Wednesday, August 13, 2008
Arrived back in Dubai Aug 8 after a month holidaying in England, Wales and Berlin. I had assumed that I would be suicidal upon my return. However despite the heat, or more appropriately, the ratouba (humidity) at a level that I don’t remember last August, I am still feeling good. Bonding with friends, enjoying some home comforts, and taking in stunning scenery and wallowing in history certainly helped. My last entry mused on national identity and cultural issues here in the UAE. It’s plain that culture exists here, whether of the international consumerist kind or the discrete cultures that do not so much as melt as co-exist in a sometimes harmonious fashion. However historical legacies seem to largely be confined to traditional ruling orders relatively untroubled by contemporary innovations, and the informal shoura that ties in the key, non-sheikhly, local and incorporated families. That, and the Dubai Museum’s paltry offering constitute traditional culture within the metropolis of urban Dubai. Such historical “myths” are also recycled in Abu Dhabi, drawing on their less coastal economy traditionally speaking. This may be good or bad, but it certainly helps one appreciate Europe, even if the historical legacies I was recently taking in in Berlin for the first time in 10 years were ideological and nationalist.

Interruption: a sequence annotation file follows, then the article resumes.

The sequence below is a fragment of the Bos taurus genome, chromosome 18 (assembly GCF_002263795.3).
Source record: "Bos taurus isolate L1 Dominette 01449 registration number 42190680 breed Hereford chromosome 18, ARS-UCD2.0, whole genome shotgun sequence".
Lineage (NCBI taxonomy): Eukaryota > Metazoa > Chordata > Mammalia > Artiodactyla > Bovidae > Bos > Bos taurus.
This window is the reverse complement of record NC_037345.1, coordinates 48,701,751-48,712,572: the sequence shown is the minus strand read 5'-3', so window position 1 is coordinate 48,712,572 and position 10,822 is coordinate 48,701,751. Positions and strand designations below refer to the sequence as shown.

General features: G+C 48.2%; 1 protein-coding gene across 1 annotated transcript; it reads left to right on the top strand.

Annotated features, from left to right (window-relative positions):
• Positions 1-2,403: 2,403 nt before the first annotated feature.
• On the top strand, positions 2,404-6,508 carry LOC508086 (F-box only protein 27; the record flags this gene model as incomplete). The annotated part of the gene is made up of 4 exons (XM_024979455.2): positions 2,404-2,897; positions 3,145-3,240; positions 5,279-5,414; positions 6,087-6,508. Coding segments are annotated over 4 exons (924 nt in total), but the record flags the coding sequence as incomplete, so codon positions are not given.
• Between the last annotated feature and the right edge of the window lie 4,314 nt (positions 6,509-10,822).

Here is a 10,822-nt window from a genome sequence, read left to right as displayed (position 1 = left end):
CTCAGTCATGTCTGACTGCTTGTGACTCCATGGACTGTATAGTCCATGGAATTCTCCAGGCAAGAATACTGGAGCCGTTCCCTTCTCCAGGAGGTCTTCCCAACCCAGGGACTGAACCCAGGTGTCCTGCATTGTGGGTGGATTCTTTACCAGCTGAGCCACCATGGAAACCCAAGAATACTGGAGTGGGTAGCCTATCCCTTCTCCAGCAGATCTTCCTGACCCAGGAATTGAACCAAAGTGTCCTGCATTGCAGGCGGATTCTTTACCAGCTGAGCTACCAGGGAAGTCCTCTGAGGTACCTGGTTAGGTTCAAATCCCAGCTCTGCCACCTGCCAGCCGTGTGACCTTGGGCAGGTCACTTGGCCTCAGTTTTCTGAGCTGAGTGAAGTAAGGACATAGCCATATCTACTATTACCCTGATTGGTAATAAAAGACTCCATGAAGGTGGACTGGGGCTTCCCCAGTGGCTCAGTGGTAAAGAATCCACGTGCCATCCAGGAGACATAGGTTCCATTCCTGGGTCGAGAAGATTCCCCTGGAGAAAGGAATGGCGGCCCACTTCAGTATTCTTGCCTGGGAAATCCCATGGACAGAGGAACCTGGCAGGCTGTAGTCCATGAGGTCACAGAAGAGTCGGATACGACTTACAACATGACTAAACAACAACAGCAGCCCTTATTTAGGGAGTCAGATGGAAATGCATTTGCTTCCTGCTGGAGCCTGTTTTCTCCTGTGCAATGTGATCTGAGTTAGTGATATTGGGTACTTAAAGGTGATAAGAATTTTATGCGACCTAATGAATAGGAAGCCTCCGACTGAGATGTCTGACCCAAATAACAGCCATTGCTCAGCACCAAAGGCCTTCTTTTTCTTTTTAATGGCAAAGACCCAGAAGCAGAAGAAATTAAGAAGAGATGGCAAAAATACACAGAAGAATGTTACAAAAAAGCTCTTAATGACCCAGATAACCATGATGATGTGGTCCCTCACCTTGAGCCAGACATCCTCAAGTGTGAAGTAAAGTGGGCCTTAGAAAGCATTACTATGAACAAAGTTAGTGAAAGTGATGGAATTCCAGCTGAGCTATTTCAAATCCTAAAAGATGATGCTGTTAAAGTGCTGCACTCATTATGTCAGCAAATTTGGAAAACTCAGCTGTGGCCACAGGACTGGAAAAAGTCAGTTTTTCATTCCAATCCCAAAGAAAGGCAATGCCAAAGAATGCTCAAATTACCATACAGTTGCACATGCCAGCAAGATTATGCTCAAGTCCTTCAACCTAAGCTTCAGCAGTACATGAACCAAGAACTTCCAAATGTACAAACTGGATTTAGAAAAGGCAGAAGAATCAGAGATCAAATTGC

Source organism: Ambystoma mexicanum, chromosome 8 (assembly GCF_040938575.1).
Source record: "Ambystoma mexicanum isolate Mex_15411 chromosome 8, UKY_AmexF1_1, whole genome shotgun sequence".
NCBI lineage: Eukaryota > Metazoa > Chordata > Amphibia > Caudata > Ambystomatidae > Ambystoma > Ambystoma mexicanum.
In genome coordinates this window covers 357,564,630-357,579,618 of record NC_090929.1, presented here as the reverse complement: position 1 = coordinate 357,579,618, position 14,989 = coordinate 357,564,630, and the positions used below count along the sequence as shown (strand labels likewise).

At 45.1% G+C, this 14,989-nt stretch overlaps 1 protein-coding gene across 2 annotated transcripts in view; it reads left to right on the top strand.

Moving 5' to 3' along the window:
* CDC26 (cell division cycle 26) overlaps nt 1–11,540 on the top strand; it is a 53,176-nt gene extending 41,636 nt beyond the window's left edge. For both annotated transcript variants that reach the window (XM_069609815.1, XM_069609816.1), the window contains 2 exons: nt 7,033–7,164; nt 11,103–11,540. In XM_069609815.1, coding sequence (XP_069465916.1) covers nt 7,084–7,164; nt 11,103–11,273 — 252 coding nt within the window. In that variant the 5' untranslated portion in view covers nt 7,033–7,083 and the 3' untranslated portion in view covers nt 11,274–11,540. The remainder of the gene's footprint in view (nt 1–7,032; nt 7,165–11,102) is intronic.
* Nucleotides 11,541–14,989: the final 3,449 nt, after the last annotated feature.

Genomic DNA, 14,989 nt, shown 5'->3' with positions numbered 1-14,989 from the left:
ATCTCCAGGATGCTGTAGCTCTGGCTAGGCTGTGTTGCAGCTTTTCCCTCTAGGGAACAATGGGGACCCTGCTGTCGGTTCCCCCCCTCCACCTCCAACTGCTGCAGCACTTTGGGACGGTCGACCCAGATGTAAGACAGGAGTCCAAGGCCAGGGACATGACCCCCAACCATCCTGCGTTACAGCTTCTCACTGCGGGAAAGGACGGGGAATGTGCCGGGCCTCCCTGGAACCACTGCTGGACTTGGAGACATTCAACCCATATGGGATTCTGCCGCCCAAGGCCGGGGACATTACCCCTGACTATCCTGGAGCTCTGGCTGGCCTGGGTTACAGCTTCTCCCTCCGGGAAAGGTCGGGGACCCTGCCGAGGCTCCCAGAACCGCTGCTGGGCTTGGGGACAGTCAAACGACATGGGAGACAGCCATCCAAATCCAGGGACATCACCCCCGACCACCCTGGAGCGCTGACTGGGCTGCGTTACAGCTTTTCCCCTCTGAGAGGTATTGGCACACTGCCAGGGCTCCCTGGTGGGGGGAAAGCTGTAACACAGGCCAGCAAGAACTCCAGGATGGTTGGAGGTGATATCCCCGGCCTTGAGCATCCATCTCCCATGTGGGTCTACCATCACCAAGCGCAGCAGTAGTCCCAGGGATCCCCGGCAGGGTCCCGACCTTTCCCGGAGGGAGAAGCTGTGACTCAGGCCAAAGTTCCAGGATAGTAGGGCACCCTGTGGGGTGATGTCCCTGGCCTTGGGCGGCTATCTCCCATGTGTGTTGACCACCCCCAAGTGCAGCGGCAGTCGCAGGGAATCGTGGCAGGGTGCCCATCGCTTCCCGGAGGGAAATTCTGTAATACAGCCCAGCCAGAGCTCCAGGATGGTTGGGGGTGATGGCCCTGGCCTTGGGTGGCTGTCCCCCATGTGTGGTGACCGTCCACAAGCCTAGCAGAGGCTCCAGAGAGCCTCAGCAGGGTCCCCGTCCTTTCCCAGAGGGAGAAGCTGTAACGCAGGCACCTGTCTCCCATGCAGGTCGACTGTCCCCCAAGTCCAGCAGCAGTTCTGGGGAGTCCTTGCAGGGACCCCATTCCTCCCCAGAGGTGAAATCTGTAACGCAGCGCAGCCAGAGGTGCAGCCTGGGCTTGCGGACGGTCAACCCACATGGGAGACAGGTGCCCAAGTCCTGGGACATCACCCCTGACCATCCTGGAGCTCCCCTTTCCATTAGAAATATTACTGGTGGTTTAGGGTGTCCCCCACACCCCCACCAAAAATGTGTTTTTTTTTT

Within the latter bracket came the splendid neo-Roman splendor of Soviet authoritarianism available at the USSR’s war memorial in former East Berlin (see pic below). Upon my return to Dubai this became more apt on the contemporary stage as Russia’s Near Abroad was once again rigorously policed by Russian Federation forces as it was by Soviet and Czarist ones previously. The local angle to this is more fascinating than the business section of yesterday’s Gulf News would suggest. Poti port has been largely destroyed, with large Ras al Khaimah (RAK) investments going to …eh pot as a leading RAK company had exercised strategic reach in this part of the former Soviet Union.
The latest political controversy in this particular people's republic is that all visas (with exception of clearly defined tourist ones it would appear) will incur a health insurance charge payable up front on arrival or with evidence from sponsor of it being in hand. Alongside this, Sharjah has announced (according to the phone in progamme "Nightline" on Dubai Eye, that is) that it will require copies of residential contracts for families when individuals with families try to renew their visas. For those crowded into a room or two this could be tricky, commented the Nightline programme the other night. Security tightening, national ID enforcing, or just good government business? More irreverently, readers of today's Gulf News may care to check out the discreet court room report of the claims concerning a certain major British media story in early July. The defendent breached public indecency, the paper reported the prosection lawyer as saying.